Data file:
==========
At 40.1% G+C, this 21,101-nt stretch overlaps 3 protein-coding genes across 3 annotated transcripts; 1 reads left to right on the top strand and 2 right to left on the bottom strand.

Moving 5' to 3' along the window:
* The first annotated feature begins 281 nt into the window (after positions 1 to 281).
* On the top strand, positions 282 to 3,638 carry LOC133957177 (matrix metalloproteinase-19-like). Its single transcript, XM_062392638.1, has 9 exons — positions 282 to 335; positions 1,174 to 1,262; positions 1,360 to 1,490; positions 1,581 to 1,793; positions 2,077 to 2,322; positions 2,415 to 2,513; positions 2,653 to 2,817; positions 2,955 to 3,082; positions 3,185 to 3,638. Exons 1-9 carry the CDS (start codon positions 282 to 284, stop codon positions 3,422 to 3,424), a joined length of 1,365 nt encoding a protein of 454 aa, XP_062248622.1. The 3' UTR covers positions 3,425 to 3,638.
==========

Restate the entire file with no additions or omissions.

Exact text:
At 40.1% G+C, this 21,101-nt stretch overlaps 3 protein-coding genes across 3 annotated transcripts; 1 reads left to right on the top strand and 2 right to left on the bottom strand.

Moving 5' to 3' along the window:
* The first annotated feature begins 281 nt into the window (after positions 1 to 281).
* On the top strand, positions 282 to 3,638 carry LOC133957177 (matrix metalloproteinase-19-like). Its single transcript, XM_062392638.1, has 9 exons — positions 282 to 335; positions 1,174 to 1,262; positions 1,360 to 1,490; positions 1,581 to 1,793; positions 2,077 to 2,322; positions 2,415 to 2,513; positions 2,653 to 2,817; positions 2,955 to 3,082; positions 3,185 to 3,638. Exons 1-9 carry the CDS (start codon positions 282 to 284, stop codon positions 3,422 to 3,424), a joined length of 1,365 nt encoding a protein of 454 aa, XP_062248622.1. The 3' UTR covers positions 3,425 to 3,638.